Babe Didrikson Zaharias Memorial Museum, IH 10 (Gulf exit). The greatest woman athlete of the first half of the twentieth century was born and is buried in Beaumont. The Babe won the U.S. Women’s Open golf tournament three times, set three world records in the 1932 Olympic Games, and was the first American to win the British Ladies’ Championship. Don’t miss the fifteen-foot, 250-pound gold key presented to Babe by the City of Denver. The museum also contains her four harmonicas, on which she played songs like “Home Sweet Home,” “Old Black Joe,” and “Swanee River.”

Beaumont Art Museum, 1111 Ninth Street. Housed in a beautiful Southern Regency mansion in the city’s half-asleep old wealthy neighborhood, the art museum will include in its fall shows an exhibition of Ryijy rugs from Finland (November 8 to December 7).

Gladys City Boom Town Outdoor Museum, at the intersection of University Drive and Cardinal Drive (U.S. 287). A fifteen-building replica of boom town Beaumont. The Spindletop salt dome, the source of the famous gusher, sits on the other side of the highway, and an Amoco oil pump still produces enough of the stuff to fill small bottles for sale ($2) in the souvenir shop. Amid Gladys City’s saloon, barbershops, and general store (featuring a nineteenth-century pair of Levi’s held together with rivets, with an Ivy League–style belt buckle in back and no belt loops) are full-sized wooden oil derricks, many fine photographs of the boom town era, and a 1923 American LaFrance fire engine, Pumper No. 5.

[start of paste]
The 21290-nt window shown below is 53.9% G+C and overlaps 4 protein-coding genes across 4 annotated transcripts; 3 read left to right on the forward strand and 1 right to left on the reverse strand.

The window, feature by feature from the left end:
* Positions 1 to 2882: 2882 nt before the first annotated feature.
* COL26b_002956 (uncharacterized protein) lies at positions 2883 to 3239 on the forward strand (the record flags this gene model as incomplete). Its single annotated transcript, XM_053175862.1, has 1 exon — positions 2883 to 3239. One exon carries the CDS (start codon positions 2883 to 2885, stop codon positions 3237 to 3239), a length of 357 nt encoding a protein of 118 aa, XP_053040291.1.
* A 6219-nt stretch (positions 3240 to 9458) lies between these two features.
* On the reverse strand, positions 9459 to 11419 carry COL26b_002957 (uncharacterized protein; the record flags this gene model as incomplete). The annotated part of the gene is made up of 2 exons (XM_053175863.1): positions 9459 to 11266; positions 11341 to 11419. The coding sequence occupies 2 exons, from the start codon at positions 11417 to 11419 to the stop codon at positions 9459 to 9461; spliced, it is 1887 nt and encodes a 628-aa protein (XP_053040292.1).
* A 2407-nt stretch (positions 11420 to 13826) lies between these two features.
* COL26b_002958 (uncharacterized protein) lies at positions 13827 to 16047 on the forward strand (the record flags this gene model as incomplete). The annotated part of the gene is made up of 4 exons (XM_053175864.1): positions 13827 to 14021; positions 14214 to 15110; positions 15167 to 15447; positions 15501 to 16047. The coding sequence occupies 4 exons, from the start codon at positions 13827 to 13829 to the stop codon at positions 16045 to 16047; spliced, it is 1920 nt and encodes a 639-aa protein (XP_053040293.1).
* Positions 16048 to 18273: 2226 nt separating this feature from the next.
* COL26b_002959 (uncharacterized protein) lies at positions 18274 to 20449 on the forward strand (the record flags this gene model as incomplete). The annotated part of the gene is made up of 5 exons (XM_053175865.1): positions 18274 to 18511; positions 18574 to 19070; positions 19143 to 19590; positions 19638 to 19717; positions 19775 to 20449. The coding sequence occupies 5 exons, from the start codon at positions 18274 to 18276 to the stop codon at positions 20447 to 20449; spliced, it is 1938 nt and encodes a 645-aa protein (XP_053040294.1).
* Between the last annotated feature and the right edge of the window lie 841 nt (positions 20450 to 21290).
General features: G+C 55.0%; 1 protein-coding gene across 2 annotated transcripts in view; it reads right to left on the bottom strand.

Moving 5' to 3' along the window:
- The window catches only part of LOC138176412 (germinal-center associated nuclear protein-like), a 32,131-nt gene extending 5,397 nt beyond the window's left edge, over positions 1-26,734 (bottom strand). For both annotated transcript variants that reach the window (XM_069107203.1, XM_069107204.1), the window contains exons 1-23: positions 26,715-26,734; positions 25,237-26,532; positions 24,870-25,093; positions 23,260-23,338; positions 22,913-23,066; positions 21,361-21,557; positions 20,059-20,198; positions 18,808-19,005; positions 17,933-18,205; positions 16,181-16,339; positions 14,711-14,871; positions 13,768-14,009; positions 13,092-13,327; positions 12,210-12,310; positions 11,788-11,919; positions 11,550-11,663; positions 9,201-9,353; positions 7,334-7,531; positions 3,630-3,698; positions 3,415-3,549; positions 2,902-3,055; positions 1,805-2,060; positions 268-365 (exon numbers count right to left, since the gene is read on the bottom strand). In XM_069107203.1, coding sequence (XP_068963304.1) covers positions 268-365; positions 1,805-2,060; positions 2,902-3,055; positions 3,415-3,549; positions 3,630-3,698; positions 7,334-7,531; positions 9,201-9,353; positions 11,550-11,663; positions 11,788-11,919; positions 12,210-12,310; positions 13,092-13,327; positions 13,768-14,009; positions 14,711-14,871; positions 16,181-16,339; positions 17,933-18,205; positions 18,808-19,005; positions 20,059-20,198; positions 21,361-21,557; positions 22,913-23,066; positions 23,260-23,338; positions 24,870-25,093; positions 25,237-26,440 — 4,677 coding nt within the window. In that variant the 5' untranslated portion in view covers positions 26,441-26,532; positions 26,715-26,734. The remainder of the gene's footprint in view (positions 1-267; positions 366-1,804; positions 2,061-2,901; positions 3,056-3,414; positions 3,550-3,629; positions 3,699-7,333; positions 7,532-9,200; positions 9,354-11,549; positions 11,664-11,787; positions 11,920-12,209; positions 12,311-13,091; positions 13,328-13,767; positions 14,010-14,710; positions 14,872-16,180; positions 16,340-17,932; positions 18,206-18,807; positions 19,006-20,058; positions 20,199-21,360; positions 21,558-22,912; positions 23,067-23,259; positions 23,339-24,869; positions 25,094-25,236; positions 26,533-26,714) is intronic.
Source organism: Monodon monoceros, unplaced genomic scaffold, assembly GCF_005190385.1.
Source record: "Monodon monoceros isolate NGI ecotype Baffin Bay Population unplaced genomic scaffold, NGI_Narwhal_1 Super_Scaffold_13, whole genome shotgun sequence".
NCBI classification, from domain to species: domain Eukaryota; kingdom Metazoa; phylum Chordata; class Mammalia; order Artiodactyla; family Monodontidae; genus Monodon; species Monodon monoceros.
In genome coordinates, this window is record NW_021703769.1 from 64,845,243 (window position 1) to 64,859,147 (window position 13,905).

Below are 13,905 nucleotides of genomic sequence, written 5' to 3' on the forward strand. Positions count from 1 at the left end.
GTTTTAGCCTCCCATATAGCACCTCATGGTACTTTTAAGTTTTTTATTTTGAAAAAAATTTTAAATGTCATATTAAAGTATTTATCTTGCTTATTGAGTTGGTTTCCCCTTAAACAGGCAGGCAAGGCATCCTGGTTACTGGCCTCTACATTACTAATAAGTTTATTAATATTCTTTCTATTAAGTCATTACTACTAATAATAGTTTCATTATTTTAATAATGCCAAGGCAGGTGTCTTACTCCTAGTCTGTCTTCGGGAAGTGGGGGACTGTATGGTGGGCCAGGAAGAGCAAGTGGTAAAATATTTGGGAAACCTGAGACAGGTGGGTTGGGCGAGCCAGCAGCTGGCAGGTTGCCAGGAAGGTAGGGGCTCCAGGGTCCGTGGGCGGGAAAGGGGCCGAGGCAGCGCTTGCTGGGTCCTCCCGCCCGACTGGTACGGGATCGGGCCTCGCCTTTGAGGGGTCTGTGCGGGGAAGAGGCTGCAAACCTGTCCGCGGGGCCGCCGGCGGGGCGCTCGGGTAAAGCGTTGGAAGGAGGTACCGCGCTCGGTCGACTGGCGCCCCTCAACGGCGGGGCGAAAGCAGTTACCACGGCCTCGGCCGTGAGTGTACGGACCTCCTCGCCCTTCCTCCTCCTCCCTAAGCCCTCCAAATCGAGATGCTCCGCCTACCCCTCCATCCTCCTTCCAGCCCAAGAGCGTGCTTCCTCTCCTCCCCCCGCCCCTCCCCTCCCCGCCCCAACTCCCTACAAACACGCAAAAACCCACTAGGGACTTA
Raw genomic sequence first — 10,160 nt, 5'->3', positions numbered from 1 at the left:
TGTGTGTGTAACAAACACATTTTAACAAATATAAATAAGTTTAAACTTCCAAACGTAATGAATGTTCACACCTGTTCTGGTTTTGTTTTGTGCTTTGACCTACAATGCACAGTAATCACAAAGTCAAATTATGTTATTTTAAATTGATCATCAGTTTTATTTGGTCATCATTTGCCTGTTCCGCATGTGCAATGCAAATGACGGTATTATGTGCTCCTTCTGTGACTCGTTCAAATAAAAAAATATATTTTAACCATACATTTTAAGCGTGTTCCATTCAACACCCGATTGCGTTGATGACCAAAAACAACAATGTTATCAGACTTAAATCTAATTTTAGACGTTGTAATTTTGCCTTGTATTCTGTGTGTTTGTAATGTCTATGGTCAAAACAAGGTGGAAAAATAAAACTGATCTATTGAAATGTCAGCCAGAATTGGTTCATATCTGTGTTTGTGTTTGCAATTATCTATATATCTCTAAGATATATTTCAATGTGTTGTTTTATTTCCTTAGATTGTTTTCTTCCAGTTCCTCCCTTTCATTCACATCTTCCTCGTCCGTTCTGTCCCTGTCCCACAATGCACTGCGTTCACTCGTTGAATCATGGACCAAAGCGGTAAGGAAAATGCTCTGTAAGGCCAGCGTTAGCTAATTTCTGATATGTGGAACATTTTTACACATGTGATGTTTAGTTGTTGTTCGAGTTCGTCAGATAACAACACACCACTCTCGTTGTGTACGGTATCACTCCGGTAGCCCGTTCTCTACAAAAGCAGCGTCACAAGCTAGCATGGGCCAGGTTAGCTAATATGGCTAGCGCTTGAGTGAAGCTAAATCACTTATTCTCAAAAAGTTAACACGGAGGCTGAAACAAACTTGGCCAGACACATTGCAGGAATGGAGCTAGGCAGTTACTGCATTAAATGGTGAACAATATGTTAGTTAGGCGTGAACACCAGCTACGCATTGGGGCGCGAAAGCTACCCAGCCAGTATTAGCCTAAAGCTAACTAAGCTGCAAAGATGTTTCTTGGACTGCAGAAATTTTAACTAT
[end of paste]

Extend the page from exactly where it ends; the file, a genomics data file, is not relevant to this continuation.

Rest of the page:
Old Town, Calder Avenue between First and Tenth streets. Beaumont’s antique shops, cutesy restaurants, and art galleries have found their niche here. The real value of exploring Old Town is that you get to familiarize yourself with Calder, the city’s best route from downtown to the encircling freeway.

Food and Entertainment

Andy’s, 1155 IH 10 North, adjoining the Americano Motor Inn. Newcomer Andy Emery, a former employee of New York’s “21” restaurant and the Waldorf Hotel, serves a superb shrimp scampi appetizer and wonderful quail wrapped in bacon, cooked in sweet vermouth, and served with wild rice. Three different specials are cooked each day. Try the Steak Star of Texas, a prizewinner at the 1976 International Culinary competition.

Don’s Seafood & Steak House, 2290 IH 10 South. Although the Triangle’s tastiest Cajun food is found in Port Arthur, the Beaumont winner is this 46-year-old institution. The Landry family, whose first restaurant was Don’s Barbecue Stand in Lafayette, now owns six in Texas and Louisiana. To kick off your love affair with Cajun cooking order either the Ashby Special (seafood gumbo, small casseroles of crabmeat au gratin and stuffed eggplant, one stuffed shrimp, and étouffée, all for $11.50) or the crawfish dinner (crawfish bisque, étouffée, fried crawfish, crawfish pie, jambalaya, and crawfish cocktail, also $11.50).

For Italian cuisine, try Patrizi’s Other Place (2050 IH 10 South); for Chinese food, Hunan Garden (3585 College at IH 10); for barbecue, the Rib Cage (3375 Calder).

Lady Long Legs, 4680 Fannett Road at Cardinal Drive. Country-and-western dance headquarters. House drink specialties include the Shady Lady and the Saddle Tramp.

The Palace, 10255 Eastex Freeway. This $2.5 million entertainment complex is doing its share to conserve energy, for inside the 27,000-square-foot building is a complete night’s entertainment: a steakhouse (mesquite-grilled steaks with homemade biscuits and pinto beans); a thousand-seat theater on the second floor featuring acts such as Ray Charles, Hank Thompson, and Mickey Gilley; and a ground-floor disco. If you want to make your own music, there’s a 24-track recording studio.

Rummi’s, Parkdale Mall, Eastex Freeway (Crow exit). A fine orchestra frequently plays big band music at this bar and restaurant.